By all accounts, Police Director Irving Bradley Jr. is a big hit with many in the City of Trenton.
He has attended civic gatherings, carried himself well at government meetings, and suggested what appear to be new, innovative ideas. He even seems to be gaining solid acceptance among the rank-and-file of the city’s police force, unlike his predecessor.
That’s why it is so disturbing that the City refuses to elaborate on the director’s living situation, which has been questioned so frequently since Mr. Bradley emerged on the scene last September, at nearly the same time as former director Joseph Santiago was questioned and then ousted over his own non-residency.
That legal battle, over Mr. Santiago, cost the City hundreds of thousands of dollars and painted Mayor Douglas H. Palmer as a mayor dedicated to establishing the power to decide which workers are subject to residency rather than spending time working on the city’s problems.
Now, another director is on the scene who also appears to be breaking the same residency law, and despite the presence of a similar lawsuit that threatens the city’s funds all over again, the only thing Mayor Palmer says is that Mr. Bradley is in compliance.
Such a position loses credibility because of the continued existence of Mr. Bradley’s well-known family residence in Rahway, where the director’s children attend school and where the director has taken City vehicles. He was even seen there, about a month ago.
The city’s established position on residency – based on decades of court rulings – is that employees are not in compliance when they rent an apartment inside the City while occasionally visiting immediate family members who live in a larger, owner-occupied home far away.
But that is exactly what Mr. Bradley appears to be doing, and that type of double-standard, evident in Mr. Santiago’s case and now in Mr. Bradley‘s, is exactly why people like me are suing the city.
It is abhorrent to supporters of democracy when laws apply to most but not to all, because such activity is reminiscent of the shackles of monarchy that Americans fought so hard to throw off in the Revolutionary War, communist Russia, or the segregationist laws that kept people of color down in the South earlier this century.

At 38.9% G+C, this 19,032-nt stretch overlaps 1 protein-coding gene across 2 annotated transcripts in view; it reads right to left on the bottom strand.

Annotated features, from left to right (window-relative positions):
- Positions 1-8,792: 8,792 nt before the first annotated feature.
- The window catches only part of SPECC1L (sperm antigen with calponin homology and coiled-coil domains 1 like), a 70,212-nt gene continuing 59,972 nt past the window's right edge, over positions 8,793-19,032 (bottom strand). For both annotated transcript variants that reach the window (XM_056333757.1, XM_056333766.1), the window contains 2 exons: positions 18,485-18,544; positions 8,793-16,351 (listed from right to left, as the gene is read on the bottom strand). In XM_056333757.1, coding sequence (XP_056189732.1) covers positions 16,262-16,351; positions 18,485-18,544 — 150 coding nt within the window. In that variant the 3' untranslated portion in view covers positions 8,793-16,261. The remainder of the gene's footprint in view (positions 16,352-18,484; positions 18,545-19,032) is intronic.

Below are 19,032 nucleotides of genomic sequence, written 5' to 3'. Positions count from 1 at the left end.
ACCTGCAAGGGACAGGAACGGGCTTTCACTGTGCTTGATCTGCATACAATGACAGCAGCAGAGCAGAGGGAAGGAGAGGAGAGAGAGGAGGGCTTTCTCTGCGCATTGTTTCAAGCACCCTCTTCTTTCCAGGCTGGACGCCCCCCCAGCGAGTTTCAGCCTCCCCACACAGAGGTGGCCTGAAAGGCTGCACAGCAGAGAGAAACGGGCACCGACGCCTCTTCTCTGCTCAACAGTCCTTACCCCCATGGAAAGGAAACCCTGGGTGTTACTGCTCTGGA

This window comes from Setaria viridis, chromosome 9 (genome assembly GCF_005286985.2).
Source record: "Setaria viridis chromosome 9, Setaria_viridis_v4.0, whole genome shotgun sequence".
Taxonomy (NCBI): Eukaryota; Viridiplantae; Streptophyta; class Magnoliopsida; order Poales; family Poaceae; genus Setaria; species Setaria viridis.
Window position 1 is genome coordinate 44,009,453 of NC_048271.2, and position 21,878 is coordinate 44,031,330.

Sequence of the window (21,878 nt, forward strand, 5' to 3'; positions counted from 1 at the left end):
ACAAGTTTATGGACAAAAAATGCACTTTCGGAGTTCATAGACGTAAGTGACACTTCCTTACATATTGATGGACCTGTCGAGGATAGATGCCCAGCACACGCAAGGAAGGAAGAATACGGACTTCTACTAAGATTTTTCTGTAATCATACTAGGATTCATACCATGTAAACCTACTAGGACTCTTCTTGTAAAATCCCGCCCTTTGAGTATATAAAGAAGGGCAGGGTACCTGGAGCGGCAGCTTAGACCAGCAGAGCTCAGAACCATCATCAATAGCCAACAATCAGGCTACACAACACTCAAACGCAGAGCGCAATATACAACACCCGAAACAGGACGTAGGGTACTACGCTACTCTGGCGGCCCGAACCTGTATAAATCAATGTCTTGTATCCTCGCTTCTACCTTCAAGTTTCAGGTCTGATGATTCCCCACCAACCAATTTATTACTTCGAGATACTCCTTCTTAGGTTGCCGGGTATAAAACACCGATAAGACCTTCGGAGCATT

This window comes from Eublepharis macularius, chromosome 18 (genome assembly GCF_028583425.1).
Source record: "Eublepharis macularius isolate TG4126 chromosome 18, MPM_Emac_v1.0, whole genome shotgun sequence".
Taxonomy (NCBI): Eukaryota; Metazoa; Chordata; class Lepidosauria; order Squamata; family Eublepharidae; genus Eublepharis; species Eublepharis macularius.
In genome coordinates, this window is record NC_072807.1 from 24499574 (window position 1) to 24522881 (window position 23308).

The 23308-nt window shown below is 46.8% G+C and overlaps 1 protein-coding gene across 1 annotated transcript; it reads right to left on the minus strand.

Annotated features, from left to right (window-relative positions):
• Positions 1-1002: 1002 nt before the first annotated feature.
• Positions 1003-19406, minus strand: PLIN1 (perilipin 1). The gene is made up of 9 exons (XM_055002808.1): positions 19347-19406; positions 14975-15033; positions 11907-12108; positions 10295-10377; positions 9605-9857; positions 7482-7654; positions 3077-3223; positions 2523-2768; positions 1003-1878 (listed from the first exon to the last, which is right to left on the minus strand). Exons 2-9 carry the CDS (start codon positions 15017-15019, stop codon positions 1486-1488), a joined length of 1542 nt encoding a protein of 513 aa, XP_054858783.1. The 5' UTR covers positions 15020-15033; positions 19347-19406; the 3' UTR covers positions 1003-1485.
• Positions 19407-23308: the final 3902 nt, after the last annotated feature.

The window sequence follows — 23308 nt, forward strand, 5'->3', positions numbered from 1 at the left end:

If this is not the case and Mr. Bradley has some sort of living arrangement or situation in play that makes him in compliance with the law, then it would behoove Mayor Palmer and Mr. Bradley to reveal that information, before the City wastes hundreds of thousands of dollars in an unnecessary court battle with its own residents.
If there is some sort of arrangement that only emerges in court, be it a legal separation or divorce, then it shall prove that the Palmer administration would rather fight a costly court battle with City residents to prove those residents wrong than save City dollars and allow Trenton to move on, under the capable leadership of Mr. Bradley.
Mayor Palmer will likely ignore this request for this cost-saving information, and that’s fine.
But should the court battle continue and facts emerge establishing that once again the mayor has ignored the city’s own, long-established law, then City residents ought to get working on ensuring that someone else takes over following the 2010 election.